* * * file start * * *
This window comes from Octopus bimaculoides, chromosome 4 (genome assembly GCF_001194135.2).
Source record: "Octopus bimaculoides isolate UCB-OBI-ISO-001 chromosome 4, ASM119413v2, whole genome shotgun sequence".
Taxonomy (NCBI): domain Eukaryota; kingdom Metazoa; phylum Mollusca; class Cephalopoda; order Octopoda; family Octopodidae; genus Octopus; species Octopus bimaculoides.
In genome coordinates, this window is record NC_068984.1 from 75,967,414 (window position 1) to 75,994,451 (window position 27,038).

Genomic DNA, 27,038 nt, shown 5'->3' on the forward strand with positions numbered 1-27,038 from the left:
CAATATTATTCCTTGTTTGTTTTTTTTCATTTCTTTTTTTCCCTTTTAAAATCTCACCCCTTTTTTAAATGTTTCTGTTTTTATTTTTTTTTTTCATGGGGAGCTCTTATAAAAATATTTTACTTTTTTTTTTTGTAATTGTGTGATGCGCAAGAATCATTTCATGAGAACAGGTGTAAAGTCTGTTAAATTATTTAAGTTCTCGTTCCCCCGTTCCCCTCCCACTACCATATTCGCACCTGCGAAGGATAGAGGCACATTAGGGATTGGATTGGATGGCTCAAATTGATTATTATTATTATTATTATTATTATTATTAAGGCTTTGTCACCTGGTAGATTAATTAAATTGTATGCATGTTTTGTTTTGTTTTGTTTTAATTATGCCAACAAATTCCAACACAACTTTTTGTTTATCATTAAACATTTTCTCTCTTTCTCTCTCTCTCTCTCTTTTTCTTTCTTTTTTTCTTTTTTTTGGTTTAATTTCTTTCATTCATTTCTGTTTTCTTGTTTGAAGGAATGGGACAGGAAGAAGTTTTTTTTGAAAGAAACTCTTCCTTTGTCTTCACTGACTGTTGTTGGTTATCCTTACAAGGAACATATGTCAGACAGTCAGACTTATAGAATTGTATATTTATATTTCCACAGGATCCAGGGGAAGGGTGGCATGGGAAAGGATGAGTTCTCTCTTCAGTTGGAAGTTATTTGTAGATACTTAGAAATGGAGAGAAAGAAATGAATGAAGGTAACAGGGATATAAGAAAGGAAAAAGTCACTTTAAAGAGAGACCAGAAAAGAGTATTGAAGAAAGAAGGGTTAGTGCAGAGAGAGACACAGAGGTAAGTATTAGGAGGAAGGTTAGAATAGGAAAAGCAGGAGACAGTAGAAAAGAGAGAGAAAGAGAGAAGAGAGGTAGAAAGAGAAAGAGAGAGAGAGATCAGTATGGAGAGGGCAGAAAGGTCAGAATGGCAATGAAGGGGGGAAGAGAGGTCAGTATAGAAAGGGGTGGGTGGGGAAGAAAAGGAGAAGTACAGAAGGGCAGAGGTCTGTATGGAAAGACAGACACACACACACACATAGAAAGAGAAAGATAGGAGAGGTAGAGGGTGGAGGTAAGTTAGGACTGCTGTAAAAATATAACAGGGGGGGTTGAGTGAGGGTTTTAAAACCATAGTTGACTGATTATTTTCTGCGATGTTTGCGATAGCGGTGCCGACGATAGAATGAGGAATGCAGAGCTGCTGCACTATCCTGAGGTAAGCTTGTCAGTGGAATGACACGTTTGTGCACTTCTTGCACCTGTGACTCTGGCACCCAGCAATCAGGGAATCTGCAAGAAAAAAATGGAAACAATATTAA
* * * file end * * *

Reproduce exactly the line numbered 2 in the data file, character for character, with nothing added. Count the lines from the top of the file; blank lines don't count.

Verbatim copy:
Source record: "Octopus bimaculoides isolate UCB-OBI-ISO-001 chromosome 4, ASM119413v2, whole genome shotgun sequence".